- Admit that IT has a purpose in life. OK, that’s not exactly the wording, but we love it when techies show a little emotion. By accepting IT as a strategic partner in the marketing process, CMOs can look beyond IT’s role as a mere delivery platform. And hopefully see IT as a partner that can help implement needed changes to the company’s operating model in ways that are cost- and time-efficient. In other words, quit treating IT as an object, guys. Intimacy is what it’s all about. On a totally professional level, of course.
- Agree on crucial business levers for integration: You want customer data and your counterpart values privacy and security. Rather than dig in for the Mother of All Marketing Battles, why not find ways to leverage both? Especially since more than 33% of CMOs and CIOs shell out almost a third of their marketing budgets on technology-enabled marketing. Since tech is valued by both sides, CIOs and CMOs need to respect each other’s investment objectives. As the Accenture folks succinctly put it, “Sitting within their own silos with independent perspectives will only continue the downward trend in business success.”
- Beat them at their own game: Again, not the precise wording. However, what’s suggested here is that marketing and IT people each become better versed in the other’s specialty. This, it is hoped, empowers marketers to become more IT savvy and techies to respond more nimbly to the needs of marketers. If you ask us, that’s like letting the wife invade the man cave while hubby meets with the scrapbook club – just so things stay diplomatically sociable in the more private areas of the domicile. Except that marketing budgets ranging in the hundreds of millions of dollars are at stake here. Given that the marketing-IT landscape isn’t likely to revert to old stereotypes anytime soon, cross-training – which might as well be called “cross-intelligence” – sounds like a sensible, not to mention profitable, thing to do.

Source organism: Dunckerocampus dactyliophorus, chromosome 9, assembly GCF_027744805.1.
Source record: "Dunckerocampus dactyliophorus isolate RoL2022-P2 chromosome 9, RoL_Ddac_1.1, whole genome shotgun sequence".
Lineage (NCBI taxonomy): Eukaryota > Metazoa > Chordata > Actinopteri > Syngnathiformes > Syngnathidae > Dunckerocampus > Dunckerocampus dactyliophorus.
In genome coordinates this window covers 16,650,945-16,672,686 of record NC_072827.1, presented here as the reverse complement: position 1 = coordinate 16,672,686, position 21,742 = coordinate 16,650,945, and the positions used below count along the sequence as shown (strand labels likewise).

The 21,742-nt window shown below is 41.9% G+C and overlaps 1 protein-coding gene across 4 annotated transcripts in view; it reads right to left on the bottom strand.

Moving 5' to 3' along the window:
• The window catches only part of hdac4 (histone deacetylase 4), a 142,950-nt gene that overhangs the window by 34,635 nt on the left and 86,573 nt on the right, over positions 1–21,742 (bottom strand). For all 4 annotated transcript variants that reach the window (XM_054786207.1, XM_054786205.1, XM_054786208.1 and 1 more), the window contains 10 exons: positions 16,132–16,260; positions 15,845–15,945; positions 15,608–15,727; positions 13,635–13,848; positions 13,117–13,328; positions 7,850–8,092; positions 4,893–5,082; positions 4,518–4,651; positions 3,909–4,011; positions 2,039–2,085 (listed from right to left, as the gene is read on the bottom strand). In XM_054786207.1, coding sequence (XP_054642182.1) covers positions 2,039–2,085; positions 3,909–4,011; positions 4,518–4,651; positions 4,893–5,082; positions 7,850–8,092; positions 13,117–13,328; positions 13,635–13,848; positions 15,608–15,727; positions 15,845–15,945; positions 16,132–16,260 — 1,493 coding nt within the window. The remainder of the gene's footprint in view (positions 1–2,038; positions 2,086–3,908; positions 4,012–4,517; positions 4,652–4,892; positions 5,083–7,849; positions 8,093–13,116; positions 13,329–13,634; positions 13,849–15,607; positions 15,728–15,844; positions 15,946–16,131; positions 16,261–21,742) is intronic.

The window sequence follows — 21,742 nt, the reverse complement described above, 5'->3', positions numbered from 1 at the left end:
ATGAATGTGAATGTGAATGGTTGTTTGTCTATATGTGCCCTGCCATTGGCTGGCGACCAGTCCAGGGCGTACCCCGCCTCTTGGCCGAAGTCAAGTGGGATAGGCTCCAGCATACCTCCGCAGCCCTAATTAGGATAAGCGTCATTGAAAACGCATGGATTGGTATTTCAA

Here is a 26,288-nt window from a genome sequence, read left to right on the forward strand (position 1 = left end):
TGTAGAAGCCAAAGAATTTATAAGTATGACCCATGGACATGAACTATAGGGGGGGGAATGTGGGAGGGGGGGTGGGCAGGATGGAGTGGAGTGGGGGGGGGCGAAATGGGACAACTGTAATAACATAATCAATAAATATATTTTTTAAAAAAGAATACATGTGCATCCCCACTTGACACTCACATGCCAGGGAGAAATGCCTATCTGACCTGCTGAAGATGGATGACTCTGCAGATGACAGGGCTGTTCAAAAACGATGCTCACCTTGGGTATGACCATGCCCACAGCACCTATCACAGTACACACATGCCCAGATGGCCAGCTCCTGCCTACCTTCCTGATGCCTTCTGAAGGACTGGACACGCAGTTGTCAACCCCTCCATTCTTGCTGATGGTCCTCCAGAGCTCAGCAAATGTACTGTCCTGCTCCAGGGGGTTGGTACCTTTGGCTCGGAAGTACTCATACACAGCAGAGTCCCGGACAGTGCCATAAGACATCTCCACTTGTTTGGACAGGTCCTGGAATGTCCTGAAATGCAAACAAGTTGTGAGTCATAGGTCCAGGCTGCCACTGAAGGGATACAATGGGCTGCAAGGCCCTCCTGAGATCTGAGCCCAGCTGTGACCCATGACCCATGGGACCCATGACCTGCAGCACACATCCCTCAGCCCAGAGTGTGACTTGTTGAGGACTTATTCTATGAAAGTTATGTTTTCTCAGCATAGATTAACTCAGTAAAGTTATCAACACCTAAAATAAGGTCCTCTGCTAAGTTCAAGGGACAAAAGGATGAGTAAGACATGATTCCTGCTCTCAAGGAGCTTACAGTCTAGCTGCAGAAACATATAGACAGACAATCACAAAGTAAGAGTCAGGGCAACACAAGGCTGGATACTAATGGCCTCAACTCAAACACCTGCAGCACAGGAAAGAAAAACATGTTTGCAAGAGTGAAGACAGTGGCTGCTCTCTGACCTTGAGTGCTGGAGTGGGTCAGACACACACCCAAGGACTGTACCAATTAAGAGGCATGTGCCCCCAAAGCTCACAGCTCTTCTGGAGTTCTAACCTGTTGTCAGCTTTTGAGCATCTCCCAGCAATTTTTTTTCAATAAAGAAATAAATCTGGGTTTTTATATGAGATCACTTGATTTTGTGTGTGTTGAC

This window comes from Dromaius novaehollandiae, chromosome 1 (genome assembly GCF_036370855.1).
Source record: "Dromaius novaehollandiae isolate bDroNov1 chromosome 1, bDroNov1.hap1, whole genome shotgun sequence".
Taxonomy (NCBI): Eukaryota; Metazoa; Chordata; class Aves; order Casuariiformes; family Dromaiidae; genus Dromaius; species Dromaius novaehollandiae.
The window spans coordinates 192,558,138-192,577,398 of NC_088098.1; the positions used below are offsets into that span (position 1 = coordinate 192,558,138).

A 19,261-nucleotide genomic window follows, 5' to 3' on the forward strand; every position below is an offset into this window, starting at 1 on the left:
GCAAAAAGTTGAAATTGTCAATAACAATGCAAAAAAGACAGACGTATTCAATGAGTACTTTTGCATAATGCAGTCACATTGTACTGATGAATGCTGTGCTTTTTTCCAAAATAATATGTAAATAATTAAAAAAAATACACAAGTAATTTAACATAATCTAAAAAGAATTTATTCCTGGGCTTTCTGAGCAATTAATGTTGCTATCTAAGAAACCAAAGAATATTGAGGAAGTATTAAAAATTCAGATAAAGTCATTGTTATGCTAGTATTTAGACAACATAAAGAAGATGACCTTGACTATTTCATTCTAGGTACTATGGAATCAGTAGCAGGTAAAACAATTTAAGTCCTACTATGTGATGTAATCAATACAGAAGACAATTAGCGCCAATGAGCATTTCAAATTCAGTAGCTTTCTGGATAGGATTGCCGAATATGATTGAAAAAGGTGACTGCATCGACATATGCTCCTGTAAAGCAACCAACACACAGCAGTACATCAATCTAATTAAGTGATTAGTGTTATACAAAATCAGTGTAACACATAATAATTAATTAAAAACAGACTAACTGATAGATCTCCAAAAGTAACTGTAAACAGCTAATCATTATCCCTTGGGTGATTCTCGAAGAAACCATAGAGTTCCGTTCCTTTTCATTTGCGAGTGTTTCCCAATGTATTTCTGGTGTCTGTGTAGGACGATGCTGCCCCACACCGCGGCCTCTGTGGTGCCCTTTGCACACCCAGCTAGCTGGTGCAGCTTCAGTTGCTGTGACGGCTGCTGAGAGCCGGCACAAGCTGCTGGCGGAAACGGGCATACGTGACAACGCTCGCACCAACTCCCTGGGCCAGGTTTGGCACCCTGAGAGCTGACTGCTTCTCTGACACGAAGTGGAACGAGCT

- Build trust by actually trusting: To follow the marriage metaphor, this means putting your individual money where your marital vows are. As dated or corny as it might sound, the only way to engender trust is to extend it. If you want to get all Reagan-and-Gore-like about it and “trust but verify”, well, OK. Just remember that IT has the advantage when it comes to scaring up information, and marketing the edge when it comes to broadcasting it.
There’s a wealth of further information in the Accenture report, including some compelling stats on how CMOs and CIOs differ in their corporate philosophies and priorities.
Lest anyone get bogged down in a discussion around those, there’s also this sobering reminder: “Consumers don’t have the time or interest for the inefficiencies and mishaps that arise when marketing and IT work at cross purposes. Consumers can take their business elsewhere—and they will. CMOs and CIOs must open the floodgates of communication, pollinate cross-disciplinary teams of marketing and IT pros and welcome each other in the C-suite.”
Cohabitation, then, seems inevitable. And from the sound of things, no one gets to hang on to their apartment, just in case things don’t work out.